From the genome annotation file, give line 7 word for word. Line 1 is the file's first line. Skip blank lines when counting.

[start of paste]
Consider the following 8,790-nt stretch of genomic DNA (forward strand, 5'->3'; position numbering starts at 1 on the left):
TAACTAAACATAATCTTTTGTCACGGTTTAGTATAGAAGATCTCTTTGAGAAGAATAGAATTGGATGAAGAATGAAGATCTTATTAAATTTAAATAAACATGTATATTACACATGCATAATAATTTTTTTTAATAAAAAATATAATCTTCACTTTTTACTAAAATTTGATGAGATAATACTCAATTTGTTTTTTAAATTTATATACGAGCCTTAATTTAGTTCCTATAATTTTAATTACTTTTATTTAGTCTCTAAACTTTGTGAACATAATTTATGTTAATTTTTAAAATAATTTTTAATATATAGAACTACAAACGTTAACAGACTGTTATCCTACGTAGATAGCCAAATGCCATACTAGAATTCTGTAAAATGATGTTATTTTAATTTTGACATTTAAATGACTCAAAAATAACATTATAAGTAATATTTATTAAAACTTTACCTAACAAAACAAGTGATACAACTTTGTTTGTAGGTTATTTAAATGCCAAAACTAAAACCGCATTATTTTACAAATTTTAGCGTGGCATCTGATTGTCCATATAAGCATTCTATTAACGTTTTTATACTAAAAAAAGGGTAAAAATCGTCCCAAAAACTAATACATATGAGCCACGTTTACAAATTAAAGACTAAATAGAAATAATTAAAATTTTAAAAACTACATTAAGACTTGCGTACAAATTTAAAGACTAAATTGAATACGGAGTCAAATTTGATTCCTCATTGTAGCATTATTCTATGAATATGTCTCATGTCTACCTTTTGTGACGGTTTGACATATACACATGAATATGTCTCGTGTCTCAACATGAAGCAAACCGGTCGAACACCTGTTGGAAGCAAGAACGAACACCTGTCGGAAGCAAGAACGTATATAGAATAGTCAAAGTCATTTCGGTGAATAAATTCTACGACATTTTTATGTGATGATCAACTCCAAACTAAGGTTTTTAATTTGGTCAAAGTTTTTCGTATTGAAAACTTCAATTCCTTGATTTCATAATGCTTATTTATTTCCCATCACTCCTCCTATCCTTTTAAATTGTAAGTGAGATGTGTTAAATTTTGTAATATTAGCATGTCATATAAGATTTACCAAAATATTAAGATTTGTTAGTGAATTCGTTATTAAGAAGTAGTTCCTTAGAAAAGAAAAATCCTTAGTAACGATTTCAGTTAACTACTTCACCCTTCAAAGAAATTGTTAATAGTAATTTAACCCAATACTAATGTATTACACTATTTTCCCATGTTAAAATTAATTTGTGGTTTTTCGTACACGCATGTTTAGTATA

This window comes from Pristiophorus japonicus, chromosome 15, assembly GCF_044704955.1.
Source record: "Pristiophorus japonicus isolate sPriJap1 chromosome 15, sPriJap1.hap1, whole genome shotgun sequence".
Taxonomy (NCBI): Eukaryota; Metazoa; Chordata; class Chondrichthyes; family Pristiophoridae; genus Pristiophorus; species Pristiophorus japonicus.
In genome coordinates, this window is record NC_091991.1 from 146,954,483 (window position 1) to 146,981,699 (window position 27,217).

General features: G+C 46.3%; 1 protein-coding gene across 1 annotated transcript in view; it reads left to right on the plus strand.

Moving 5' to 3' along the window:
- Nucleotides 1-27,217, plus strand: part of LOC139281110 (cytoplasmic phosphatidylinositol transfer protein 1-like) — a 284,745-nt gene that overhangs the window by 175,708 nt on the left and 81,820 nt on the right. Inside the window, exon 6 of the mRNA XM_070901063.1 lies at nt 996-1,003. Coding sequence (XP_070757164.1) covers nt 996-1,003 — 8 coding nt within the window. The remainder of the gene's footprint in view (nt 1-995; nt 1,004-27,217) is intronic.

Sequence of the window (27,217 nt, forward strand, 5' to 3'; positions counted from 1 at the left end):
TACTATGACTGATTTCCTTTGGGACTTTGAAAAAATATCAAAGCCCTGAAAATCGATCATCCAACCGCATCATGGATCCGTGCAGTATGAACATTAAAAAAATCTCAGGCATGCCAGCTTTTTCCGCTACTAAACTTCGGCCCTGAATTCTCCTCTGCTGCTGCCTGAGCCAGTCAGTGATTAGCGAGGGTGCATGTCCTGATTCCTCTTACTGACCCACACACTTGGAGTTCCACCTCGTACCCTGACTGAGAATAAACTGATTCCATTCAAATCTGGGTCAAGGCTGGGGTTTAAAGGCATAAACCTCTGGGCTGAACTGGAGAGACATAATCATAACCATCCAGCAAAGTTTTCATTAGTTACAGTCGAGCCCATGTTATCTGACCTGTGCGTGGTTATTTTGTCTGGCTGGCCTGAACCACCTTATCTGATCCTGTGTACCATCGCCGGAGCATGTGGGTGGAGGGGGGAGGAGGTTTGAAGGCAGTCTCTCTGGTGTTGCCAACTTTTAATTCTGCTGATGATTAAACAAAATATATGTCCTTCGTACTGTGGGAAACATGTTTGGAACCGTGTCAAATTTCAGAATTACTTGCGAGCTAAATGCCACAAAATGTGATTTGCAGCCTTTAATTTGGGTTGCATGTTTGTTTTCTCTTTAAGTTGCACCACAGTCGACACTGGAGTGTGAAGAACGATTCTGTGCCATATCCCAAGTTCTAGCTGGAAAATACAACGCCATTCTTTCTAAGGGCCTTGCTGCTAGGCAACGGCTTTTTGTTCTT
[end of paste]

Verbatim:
General features: G+C 46.3%; 1 protein-coding gene across 1 annotated transcript in view; it reads left to right on the plus strand.